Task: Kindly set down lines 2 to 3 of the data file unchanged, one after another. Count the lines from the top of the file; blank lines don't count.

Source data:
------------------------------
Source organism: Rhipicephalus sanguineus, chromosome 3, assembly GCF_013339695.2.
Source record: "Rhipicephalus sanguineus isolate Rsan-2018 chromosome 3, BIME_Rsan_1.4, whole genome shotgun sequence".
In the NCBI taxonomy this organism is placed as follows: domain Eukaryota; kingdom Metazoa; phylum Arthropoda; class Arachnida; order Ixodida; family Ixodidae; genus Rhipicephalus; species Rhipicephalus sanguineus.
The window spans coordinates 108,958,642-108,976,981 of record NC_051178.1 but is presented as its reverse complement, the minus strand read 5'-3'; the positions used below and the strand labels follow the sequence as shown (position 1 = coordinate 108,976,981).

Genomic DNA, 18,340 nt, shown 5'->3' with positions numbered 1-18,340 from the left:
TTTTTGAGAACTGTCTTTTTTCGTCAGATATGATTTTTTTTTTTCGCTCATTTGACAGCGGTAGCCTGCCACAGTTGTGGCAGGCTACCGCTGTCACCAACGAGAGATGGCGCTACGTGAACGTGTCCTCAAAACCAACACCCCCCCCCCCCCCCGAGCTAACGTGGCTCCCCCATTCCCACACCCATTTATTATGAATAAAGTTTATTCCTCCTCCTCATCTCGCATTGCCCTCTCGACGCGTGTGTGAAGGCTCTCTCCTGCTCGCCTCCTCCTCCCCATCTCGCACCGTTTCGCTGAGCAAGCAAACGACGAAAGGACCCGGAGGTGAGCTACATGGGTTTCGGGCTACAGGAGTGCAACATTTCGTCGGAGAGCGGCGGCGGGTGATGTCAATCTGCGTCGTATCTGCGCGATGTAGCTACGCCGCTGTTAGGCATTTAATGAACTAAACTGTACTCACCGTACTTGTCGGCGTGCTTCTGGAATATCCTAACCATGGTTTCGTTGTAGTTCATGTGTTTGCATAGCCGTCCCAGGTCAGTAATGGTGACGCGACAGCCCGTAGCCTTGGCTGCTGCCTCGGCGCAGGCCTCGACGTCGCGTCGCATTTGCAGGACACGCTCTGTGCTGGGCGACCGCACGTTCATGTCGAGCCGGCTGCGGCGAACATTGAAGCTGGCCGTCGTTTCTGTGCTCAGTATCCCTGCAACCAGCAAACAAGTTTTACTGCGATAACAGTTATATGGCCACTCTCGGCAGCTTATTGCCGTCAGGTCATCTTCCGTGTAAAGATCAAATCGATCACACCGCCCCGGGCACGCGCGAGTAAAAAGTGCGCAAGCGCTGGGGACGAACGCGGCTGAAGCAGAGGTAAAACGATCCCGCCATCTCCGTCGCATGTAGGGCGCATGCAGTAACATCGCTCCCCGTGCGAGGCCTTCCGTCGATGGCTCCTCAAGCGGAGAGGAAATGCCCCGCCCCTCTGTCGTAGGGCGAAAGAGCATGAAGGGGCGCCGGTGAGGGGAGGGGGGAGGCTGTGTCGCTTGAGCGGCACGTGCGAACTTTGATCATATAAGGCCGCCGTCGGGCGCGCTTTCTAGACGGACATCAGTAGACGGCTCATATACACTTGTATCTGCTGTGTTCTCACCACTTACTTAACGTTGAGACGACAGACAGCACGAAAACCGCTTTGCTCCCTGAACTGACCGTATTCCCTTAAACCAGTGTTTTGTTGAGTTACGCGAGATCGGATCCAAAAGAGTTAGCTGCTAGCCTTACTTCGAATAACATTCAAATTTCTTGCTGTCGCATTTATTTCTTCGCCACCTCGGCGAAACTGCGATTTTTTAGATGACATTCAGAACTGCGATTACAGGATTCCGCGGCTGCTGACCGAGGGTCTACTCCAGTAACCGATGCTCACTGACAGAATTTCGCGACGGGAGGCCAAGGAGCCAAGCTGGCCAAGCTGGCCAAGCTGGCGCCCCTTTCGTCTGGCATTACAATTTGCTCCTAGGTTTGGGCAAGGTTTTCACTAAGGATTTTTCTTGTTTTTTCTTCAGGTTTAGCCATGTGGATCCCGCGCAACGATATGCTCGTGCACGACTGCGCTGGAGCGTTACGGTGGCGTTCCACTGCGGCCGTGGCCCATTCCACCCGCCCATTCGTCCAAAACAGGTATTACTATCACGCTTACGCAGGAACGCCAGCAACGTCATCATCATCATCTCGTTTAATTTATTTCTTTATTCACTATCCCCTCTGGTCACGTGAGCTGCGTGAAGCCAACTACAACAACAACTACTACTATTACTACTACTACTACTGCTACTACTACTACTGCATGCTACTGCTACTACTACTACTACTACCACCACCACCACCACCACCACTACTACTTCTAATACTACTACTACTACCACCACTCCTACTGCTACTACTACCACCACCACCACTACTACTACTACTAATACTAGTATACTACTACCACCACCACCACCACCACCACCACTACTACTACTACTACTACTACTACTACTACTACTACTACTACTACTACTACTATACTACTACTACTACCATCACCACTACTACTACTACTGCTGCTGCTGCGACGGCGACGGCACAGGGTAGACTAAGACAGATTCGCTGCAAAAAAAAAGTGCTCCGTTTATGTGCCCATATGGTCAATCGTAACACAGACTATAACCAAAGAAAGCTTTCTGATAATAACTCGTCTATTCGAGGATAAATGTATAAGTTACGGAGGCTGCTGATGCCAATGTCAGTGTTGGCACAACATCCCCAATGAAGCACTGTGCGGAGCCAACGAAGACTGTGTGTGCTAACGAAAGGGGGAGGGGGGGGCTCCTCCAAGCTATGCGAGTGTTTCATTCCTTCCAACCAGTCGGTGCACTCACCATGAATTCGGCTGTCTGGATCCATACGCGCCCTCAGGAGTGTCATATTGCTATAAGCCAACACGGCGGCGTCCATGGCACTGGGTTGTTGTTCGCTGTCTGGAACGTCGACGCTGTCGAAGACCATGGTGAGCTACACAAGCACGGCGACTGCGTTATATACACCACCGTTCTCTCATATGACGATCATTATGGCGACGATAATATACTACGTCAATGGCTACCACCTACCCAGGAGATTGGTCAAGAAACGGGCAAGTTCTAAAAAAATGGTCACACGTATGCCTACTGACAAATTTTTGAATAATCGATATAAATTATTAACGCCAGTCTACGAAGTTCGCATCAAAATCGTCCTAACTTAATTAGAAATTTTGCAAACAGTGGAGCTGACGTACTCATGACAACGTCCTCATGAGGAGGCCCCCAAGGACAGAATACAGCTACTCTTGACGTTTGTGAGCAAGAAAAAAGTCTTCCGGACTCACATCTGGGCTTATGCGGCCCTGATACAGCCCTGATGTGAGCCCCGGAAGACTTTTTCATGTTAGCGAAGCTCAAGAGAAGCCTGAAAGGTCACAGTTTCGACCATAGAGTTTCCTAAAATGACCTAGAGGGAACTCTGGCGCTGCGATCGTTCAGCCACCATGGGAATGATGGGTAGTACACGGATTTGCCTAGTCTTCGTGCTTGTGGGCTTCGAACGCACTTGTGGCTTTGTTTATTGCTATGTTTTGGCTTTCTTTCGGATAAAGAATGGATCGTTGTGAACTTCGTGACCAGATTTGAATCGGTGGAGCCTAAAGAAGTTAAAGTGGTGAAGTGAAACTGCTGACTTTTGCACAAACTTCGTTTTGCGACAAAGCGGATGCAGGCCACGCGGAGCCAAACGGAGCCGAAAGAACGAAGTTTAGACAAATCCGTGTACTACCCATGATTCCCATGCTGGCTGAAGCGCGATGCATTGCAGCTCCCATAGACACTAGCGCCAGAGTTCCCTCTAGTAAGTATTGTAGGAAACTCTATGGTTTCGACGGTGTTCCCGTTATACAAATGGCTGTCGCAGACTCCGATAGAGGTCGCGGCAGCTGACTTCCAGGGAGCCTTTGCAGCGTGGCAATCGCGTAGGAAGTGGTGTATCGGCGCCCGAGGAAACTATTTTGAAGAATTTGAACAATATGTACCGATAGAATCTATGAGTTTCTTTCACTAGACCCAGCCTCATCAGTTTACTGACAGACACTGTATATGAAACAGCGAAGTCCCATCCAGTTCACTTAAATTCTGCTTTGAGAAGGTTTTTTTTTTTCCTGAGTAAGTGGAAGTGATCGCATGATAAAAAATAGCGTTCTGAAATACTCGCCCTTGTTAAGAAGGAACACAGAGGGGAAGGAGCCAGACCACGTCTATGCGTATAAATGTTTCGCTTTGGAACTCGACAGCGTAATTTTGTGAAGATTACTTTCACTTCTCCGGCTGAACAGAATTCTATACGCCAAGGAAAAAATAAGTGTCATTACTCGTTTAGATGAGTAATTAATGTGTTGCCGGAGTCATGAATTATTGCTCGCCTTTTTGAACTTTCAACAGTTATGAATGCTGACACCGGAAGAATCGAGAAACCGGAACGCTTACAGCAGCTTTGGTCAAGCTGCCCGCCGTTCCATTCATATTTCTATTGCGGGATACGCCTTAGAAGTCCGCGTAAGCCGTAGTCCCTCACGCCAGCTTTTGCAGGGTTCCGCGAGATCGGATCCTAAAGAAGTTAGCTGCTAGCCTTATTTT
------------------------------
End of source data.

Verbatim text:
Source record: "Rhipicephalus sanguineus isolate Rsan-2018 chromosome 3, BIME_Rsan_1.4, whole genome shotgun sequence".
In the NCBI taxonomy this organism is placed as follows: domain Eukaryota; kingdom Metazoa; phylum Arthropoda; class Arachnida; order Ixodida; family Ixodidae; genus Rhipicephalus; species Rhipicephalus sanguineus.